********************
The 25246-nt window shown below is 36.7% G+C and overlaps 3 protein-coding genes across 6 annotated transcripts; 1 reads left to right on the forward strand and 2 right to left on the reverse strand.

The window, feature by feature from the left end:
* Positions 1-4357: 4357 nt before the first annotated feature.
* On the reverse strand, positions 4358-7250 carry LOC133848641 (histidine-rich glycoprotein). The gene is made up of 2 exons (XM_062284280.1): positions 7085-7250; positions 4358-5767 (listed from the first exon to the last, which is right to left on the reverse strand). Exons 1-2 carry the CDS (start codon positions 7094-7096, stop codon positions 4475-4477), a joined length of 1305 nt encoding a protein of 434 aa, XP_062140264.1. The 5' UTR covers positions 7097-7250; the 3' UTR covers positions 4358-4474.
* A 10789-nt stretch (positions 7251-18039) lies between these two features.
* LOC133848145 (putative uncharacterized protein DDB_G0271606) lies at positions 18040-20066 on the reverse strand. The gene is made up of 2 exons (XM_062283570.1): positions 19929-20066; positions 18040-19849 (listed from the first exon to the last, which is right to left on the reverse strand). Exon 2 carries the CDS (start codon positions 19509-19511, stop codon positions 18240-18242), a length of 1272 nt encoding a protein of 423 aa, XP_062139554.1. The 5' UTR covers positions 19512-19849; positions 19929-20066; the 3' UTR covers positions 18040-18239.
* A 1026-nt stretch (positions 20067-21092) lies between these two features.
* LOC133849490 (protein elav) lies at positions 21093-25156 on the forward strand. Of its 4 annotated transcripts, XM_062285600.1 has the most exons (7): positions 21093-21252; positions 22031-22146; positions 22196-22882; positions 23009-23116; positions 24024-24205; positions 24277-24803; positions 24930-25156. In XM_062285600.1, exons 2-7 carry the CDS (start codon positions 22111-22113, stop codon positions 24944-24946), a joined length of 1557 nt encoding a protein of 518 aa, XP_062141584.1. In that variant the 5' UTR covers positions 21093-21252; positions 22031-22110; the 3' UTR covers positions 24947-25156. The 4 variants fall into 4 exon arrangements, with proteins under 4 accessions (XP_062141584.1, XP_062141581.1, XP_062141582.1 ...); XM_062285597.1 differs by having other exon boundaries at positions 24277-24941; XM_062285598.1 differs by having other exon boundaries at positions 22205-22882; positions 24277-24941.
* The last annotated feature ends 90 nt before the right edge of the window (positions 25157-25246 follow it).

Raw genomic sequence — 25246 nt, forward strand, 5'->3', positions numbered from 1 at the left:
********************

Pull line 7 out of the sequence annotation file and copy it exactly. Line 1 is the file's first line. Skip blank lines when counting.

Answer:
* A 1026-nt stretch (positions 20067-21092) lies between these two features.